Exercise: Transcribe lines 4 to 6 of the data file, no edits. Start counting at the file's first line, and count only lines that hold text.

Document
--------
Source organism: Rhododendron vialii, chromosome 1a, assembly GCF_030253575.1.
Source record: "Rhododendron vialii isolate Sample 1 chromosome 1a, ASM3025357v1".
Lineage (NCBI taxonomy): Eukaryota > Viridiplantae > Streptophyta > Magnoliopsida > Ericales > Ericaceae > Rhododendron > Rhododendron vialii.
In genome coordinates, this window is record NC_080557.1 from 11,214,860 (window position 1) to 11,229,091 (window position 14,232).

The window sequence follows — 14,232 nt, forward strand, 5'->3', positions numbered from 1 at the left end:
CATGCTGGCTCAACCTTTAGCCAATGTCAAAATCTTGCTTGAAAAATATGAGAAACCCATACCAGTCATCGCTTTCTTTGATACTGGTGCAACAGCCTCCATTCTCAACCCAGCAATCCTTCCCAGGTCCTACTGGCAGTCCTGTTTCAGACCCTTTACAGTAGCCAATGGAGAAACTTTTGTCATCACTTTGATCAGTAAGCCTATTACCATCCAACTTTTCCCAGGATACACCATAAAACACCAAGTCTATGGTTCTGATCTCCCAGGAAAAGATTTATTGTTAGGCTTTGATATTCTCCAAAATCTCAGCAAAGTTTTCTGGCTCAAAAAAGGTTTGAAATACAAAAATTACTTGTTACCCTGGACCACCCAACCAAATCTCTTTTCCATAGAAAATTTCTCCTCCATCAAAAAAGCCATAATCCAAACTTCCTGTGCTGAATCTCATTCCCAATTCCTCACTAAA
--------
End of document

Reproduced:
In genome coordinates, this window is record NC_080557.1 from 11,214,860 (window position 1) to 11,229,091 (window position 14,232).

The window sequence follows — 14,232 nt, forward strand, 5'->3', positions numbered from 1 at the left end:
CATGCTGGCTCAACCTTTAGCCAATGTCAAAATCTTGCTTGAAAAATATGAGAAACCCATACCAGTCATCGCTTTCTTTGATACTGGTGCAACAGCCTCCATTCTCAACCCAGCAATCCTTCCCAGGTCCTACTGGCAGTCCTGTTTCAGACCCTTTACAGTAGCCAATGGAGAAACTTTTGTCATCACTTTGATCAGTAAGCCTATTACCATCCAACTTTTCCCAGGATACACCATAAAACACCAAGTCTATGGTTCTGATCTCCCAGGAAAAGATTTATTGTTAGGCTTTGATATTCTCCAAAATCTCAGCAAAGTTTTCTGGCTCAAAAAAGGTTTGAAATACAAAAATTACTTGTTACCCTGGACCACCCAACCAAATCTCTTTTCCATAGAAAATTTCTCCTCCATCAAAAAAGCCATAATCCAAACTTCCTGTGCTGAATCTCATTCCCAATTCCTCACTAAA